By the students, for the students of Central Washington University

The Observer

By the students, for the students of Central Washington University

The Observer

By the students, for the students of Central Washington University

The Observer

Remembering Bill Walton

The first sports legend of the Pacific Northwest
Walton figurine. (Photo by Robert Hinson)

Across my whole life, I have always been able to walk into my Dad’s bedroom and look at a plethora of Portland Trail Blazers memorabilia. From a small child to the young adult I am now. Jerseys, posters and figurines litter his room. One figure has always stood out, of a man in a vintage jersey, extremely short shorts and a headband, who was stanced to be about to throw down a nasty dunk. 

On the morning of May 27, NBA reporter Adrian Wojnarowski reported “Hall of Fame center Bill Walton has died of cancer, the NBA says. He was 71.” 

As a lifelong Portland Trail Blazers fan, Walton has existed almost as this cool, hippie uncle that I could run into turning a corner in Southeast Portland. His tie-die shirts, headbands, Grateful Dead fandom, incessant biking and rigorous hiking embodied, and continue to embody Portland.

Walton was a man who forever lived in the present. Never quick to worry too hard about the future, or linger too long on the past. Especially in his later life, Walton was a man of harmony. He enjoyed life for what it is, a gift. 

Recently, Walton was a color-commentator for ESPN, covering the recently defunct PAC-12, and he specifically would provide insight on their men’s basketball games. His commentary was renowned for his (pun-intended) colorful tidbits, unpredictable tirades, hyper-specific references and Grateful Dead name-drops. 

However, in his early life, Walton was one of the NBA’s pioneer centers, and is regarded as one of the best players of all time. A member of Naismith’s Basketball Hall of Fame, Walton is remembered by many for his two championships — one in 1977 with the Portland Trail Blazers, and the other in 1986 with the Boston Celtics — his Most Valuable Player (MVP) award in 1978 and his Sixth Man of the Year (6MOTY) award in 1986. Walton was the only player in league history to have won both awards until James Harden won MVP in 2018. Walton remains the only player in history to win MVP first, and 6MOTY second. 

Walton’s basketball career began in California, where he grew up, with the University of California Los Angeles (UCLA) Bruins. While playing with UCLA, he won two national championships in 1972 and 1973, and was voted Final Four Most Outstanding Player both of those years as well. Walton’s legend at UCLA extends off the court as well. 

Walton is cited as having interrupted classes, stopped traffic and participated in many protests and demonstrations to call for an end to the Vietnam war. His vocal support of his politics is one of his defining traits, and one of the reasons he is so beloved amongst the NBA and his fanbase. Walton ended up in jail at one point after being arrested at a protest that began on the UCLA campus and eventually made its way to the streets of Los Angeles, where Walton was arrested for lying in the road and blocking traffic. His coach, John Wooden, bailed him out.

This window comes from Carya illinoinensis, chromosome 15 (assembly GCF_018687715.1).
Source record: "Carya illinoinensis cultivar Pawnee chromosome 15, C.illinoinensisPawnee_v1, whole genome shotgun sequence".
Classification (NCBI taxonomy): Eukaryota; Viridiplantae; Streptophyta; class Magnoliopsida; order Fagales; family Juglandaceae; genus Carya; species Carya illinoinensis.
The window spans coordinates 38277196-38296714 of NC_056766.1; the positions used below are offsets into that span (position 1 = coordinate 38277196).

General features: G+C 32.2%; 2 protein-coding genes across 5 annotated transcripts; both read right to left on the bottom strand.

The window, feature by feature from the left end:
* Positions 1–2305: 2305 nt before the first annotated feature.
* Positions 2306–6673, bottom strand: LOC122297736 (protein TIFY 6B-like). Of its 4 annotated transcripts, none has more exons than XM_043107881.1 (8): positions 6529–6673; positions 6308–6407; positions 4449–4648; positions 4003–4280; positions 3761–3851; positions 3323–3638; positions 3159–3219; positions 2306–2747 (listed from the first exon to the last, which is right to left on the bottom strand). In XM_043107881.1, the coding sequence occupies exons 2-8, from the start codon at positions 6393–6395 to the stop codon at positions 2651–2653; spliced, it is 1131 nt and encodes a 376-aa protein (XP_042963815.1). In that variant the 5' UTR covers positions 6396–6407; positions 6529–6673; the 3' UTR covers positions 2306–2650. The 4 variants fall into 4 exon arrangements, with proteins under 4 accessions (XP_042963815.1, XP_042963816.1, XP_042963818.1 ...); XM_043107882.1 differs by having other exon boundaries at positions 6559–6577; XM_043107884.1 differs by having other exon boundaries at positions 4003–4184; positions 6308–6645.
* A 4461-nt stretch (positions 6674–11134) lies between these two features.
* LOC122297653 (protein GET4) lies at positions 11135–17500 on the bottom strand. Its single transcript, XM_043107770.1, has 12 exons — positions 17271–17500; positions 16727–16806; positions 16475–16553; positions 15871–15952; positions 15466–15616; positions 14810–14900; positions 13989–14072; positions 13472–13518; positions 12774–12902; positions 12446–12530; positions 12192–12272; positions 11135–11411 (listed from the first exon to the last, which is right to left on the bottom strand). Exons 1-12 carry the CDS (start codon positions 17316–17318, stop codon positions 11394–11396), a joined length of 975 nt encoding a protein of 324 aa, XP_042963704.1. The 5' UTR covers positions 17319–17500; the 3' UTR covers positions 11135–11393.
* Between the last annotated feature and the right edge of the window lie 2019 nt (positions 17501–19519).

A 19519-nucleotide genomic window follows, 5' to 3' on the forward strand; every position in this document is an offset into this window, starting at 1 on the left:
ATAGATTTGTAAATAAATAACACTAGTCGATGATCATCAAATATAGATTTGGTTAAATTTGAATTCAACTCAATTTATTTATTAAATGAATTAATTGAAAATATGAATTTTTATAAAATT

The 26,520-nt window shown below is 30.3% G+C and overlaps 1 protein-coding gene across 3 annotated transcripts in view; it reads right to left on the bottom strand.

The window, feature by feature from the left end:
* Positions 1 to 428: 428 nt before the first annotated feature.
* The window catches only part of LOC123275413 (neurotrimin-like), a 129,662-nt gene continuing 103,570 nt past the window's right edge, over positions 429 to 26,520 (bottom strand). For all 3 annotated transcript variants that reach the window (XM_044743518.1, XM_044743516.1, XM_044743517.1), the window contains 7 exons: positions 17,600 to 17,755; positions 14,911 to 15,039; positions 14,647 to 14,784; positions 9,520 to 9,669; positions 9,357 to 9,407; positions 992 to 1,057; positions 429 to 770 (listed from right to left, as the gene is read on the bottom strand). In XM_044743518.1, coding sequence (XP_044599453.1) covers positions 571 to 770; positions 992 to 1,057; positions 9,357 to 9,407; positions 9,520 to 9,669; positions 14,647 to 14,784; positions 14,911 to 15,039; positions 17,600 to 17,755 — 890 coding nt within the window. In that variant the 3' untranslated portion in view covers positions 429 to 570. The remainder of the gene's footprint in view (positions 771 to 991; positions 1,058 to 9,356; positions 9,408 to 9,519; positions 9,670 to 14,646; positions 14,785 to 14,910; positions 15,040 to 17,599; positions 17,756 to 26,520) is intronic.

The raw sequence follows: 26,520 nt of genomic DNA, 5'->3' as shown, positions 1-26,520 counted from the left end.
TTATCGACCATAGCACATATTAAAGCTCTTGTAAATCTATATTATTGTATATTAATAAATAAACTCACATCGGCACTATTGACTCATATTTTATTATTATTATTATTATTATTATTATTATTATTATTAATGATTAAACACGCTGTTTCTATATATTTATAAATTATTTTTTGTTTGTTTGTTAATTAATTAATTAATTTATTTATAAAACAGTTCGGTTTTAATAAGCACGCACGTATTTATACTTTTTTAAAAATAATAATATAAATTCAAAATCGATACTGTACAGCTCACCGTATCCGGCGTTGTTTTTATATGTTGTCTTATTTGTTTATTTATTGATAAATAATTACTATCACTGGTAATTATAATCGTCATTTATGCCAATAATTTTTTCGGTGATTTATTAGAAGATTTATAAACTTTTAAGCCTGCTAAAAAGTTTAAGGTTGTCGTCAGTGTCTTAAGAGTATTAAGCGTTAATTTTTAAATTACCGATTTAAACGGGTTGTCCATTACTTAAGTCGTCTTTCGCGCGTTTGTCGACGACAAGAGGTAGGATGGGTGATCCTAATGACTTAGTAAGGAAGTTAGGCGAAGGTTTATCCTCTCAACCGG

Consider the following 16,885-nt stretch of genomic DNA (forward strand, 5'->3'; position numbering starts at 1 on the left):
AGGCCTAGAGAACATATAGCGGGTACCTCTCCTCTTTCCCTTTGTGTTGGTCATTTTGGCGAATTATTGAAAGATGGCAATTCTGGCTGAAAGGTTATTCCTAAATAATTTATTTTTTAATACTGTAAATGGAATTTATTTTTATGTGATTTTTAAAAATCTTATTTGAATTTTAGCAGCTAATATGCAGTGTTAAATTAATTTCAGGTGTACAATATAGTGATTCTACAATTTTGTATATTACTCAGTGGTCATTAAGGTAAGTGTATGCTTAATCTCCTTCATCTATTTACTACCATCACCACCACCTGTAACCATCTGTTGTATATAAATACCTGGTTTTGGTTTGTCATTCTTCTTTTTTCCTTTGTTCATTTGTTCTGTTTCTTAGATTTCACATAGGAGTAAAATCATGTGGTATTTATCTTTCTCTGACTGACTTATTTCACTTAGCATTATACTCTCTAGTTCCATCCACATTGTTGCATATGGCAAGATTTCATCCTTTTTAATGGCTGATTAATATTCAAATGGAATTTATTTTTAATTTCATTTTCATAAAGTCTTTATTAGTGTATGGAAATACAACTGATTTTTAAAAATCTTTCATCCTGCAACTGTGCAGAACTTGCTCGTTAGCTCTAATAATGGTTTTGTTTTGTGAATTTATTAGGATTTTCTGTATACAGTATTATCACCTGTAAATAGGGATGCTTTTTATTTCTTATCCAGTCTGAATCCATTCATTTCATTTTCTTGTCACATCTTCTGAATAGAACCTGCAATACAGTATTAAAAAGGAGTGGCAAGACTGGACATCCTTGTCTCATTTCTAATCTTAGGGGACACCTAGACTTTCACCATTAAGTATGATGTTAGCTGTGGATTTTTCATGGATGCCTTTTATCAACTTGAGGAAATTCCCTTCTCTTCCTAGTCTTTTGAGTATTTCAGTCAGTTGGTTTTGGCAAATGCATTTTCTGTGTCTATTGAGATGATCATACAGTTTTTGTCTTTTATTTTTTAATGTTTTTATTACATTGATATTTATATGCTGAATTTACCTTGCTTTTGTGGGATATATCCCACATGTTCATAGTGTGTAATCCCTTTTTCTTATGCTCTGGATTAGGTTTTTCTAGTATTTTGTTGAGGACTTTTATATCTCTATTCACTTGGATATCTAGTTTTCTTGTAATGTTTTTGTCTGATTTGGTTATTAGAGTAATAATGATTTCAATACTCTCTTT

He was always vocal. Whether in his protesting of the American government as a system, or of Richard Nixon, the star-spangled banner, the CIA, the prison-industrial complex and much more. Walton stood alone in his time as one of the few white athletes to take stances on issues like these.  

Walton also stood alone then as the greatest sports legend of the Pacific Northwest. Before Russell Wilson and Shaun Alexander, before Shawn Kemp and Gary Payton, before Ichiro Suzuki and Felix Hernandez, before Damian Lillard and Clyde Drexler. Bill Walton was the first person to lead a professional sports team based in the PNW to a championship, earning the Portland Trail Blazers their first and only ring. Their only banner. 

Walton’s career was one that was riddled with injuries. The Blazers have always been known as having a “big-man curse” where it just seems like the team’s big-men cannot put together long, healthy careers. Greg Oden, Jusuf Nurkić, Sam Bowie, Zach Collins. This trend began with Walton, who throughout his career dealt with numerous injuries, but a chronic broken left foot hampered him the most. He also experienced injuries to his neck, back, fingers, knees, wrists and toes throughout his playing-time, and only played 44% of possible regular season games. After years of mis-handling by the Blazers medical staff, Walton requested a trade in his fifth season and sat out the year in protest. 

During his career with Portland, Walton averaged 17.1 points per game, 13.5 rebounds per game, 4.4 assists per game, 2.6 blocks per game and 1.0 steals per game. He shot 51.0% from the field. 

The best part? Walton remained in and around the PNW until his passing. After leaving the city to play for the Los Angeles Clippers and the Boston Celtics in the late years of his career, Walton returned to Portland in 2009, expressing his deep regret for how his exit was handled. Go online and you can see dozens upon dozens of photos of Walton biking, hiking and existing in Portland and the forests of Oregon. Walton is an icon, a giant, a pillar, a legend of the PNW. He was a pioneer for sports up here in the trees, paving the way for people to see that you can win championships here. He will be remembered forever by me. Rest peacefully, Bill. 

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